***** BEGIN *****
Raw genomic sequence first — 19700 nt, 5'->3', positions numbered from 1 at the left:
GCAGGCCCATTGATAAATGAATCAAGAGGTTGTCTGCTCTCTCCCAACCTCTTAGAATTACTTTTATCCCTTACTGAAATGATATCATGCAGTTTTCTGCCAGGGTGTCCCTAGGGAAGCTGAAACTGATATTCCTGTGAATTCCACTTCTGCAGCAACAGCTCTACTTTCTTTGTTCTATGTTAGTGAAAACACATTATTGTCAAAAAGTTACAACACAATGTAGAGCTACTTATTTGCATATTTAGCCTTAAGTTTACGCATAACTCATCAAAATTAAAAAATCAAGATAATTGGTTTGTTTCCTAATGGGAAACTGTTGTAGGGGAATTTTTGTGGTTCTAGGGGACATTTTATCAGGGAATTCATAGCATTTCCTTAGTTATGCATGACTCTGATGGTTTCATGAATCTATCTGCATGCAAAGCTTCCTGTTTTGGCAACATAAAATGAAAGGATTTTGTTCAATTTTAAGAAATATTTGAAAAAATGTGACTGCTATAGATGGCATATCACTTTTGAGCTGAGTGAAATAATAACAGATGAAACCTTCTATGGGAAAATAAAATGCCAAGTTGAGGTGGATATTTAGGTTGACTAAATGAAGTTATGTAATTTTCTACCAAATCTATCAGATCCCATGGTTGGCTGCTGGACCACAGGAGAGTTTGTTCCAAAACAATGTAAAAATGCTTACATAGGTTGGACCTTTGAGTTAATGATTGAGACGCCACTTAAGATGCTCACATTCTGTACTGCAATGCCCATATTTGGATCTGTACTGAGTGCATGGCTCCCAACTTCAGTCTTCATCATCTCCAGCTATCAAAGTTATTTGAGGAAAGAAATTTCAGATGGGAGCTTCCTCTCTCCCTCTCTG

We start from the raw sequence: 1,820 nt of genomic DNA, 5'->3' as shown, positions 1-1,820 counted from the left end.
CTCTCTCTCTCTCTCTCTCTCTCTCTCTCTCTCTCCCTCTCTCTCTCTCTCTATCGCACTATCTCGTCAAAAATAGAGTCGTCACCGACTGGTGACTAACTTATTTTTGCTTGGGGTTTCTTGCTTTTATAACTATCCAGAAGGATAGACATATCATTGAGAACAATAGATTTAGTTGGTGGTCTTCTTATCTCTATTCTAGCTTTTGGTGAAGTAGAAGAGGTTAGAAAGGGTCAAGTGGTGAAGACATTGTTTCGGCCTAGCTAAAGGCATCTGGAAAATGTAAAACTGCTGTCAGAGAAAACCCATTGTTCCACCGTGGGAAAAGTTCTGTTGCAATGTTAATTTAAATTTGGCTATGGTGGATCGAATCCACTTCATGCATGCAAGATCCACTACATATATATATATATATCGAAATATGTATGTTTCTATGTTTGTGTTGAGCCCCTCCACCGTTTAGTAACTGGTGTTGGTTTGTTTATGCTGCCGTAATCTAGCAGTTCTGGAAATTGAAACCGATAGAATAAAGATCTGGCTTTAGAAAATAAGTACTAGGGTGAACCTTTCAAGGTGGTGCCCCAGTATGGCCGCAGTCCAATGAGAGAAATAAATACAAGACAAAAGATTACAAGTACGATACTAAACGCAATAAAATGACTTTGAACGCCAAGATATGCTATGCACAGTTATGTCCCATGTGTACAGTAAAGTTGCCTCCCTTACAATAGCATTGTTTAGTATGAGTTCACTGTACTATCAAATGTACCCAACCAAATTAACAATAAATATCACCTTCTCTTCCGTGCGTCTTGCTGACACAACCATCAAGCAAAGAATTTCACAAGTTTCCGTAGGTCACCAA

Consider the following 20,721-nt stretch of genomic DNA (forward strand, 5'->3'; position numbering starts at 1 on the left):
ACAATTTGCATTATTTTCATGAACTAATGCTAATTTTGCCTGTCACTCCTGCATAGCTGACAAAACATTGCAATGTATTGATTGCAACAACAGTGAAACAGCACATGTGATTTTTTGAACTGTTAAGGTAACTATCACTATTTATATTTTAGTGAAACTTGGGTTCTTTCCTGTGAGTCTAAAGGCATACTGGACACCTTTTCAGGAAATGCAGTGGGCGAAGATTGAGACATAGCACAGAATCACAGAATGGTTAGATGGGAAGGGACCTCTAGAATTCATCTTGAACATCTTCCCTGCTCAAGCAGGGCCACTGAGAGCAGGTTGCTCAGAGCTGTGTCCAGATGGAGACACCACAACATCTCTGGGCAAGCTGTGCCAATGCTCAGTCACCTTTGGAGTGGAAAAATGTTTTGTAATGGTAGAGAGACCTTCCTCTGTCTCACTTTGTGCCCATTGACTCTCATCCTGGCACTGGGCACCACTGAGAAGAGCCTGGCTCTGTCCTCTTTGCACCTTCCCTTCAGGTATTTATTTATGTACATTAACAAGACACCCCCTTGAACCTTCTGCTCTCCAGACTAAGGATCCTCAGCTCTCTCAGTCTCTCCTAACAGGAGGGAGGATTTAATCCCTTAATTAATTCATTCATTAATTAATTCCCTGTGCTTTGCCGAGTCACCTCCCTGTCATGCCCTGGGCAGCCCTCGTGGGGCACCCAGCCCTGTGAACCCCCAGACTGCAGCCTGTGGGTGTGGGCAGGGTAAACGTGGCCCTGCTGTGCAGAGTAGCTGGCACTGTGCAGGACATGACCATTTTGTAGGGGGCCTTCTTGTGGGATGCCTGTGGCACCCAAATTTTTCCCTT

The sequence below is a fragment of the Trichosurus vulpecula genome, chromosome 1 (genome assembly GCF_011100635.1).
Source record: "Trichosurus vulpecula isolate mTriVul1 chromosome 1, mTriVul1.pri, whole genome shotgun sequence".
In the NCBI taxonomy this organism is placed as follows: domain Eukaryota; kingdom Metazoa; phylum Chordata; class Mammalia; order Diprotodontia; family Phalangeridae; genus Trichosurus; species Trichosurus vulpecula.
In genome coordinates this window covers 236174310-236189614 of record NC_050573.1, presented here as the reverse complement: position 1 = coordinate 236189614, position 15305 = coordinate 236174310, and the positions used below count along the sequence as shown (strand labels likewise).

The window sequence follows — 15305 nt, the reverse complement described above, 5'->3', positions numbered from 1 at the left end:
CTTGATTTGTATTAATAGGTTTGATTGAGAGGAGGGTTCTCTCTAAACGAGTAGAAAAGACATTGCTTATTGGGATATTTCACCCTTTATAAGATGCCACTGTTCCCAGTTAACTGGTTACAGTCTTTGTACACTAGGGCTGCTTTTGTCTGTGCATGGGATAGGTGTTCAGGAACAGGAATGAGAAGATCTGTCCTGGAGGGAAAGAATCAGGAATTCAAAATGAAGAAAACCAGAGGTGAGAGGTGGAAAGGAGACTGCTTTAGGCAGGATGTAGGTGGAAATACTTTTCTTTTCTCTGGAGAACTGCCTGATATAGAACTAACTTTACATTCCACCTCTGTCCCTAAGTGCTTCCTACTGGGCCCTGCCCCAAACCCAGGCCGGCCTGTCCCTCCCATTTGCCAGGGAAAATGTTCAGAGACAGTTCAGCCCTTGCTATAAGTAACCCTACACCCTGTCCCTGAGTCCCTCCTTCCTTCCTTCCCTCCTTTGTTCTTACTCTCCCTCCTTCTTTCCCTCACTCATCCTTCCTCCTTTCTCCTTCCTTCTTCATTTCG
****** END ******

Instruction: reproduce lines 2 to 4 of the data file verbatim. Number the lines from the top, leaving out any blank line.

GCAGGCCCATTGATAAATGAATCAAGAGGTTGTCTGCTCTCTCCCAACCTCTTAGAATTACTTTTATCCCTTACTGAAATGATATCATGCAGTTTTCTGCCAGGGTGTCCCTAGGGAAGCTGAAACTGATATTCCTGTGAATTCCACTTCTGCAGCAACAGCTCTACTTTCTTTGTTCTATGTTAGTGAAAACACATTATTGTCAAAAAGTTACAACACAATGTAGAGCTACTTATTTGCATATTTAGCCTTAAGTTTACGCATAACTCATCAAAATTAAAAAATCAAGATAATTGGTTTGTTTCCTAATGGGAAACTGTTGTAGGGGAATTTTTGTGGTTCTAGGGGACATTTTATCAGGGAATTCATAGCATTTCCTTAGTTATGCATGACTCTGATGGTTTCATGAATCTATCTGCATGCAAAGCTTCCTGTTTTGGCAACATAAAATGAAAGGATTTTGTTCAATTTTAAGAAATATTTGAAAAAATGTGACTGCTATAGATGGCATATCACTTTTGAGCTGAGTGAAATAATAACAGATGAAACCTTCTATGGGAAAATAAAATGCCAAGTTGAGGTGGATATTTAGGTTGACTAAATGAAGTTATGTAATTTTCTACCAAATCTATCAGATCCCATGGTTGGCTGCTGGACCACAGGAGAGTTTGTTCCAAAACAATGTAAAAATGCTTACATAGGTTGGACCTTTGAGTTAATGATTGAGACGCCACTTAAGATGCTCACATTCTGTACTGCAATGCCCATATTTGGATCTGTACTGAGTGCATGGCTCCCAACTTCAGTCTTCATCATCTCCAGCTATCAAAGTTATTTGAGGAAAGAAATTTCAGATGGGAGCTTCCTCTCTCCCTCTCTG

We start from the raw sequence: 1,820 nt of genomic DNA, 5'->3' as shown, positions 1-1,820 counted from the left end.
CTCTCTCTCTCTCTCTCTCTCTCTCTCTCTCTCTCCCTCTCTCTCTCTCTCTATCGCACTATCTCGTCAAAAATAGAGTCGTCACCGACTGGTGACTAACTTATTTTTGCTTGGGGTTTCTTGCTTTTATAACTATCCAGAAGGATAGACATATCATTGAGAACAATAGATTTAGTTGGTGGTCTTCTTATCTCTATTCTAGCTTTTGGTGAAGTAGAAGAGGTTAGAAAGGGTCAAGTGGTGAAGACATTGTTTCGGCCTAGCTAAAGGCATCTGGAAAATGTAAAACTGCTGTCAGAGAAAACCCATTGTTCCACCGTGGGAAAAGTTCTGTTGCAATGTTAATTTAAATTTGGCTATGGTGGATCGAATCCACTTCATGCATGCAAGATCCACTACATATATATATATATATCGAAATATGTATGTTTCTATGTTTGTGTTGAGCCCCTCCACCGTTTAGTAACTGGTGTTGGTTTGTTTATGCTGCCGTAATCTAGCAGTTCTGGAAATTGAAACCGATAGAATAAAGATCTGGCTTTAGAAAATAAGTACTAGGGTGAACCTTTCAAGGTGGTGCCCCAGTATGGCCGCAGTCCAATGAGAGAAATAAATACAAGACAAAAGATTACAAGTACGATACTAAACGCAATAAAATGACTTTGAACGCCAAGATATGCTATGCACAGTTATGTCCCATGTGTACAGTAAAGTTGCCTCCCTTACAATAGCATTGTTTAGTATGAGTTCACTGTACTATCAAATGTACCCAACCAAATTAACAATAAATATCACCTTCTCTTCCGTGCGTCTTGCTGACACAACCATCAAGCAAAGAATTTCACAAGTTTCCGTAGGTCACCAA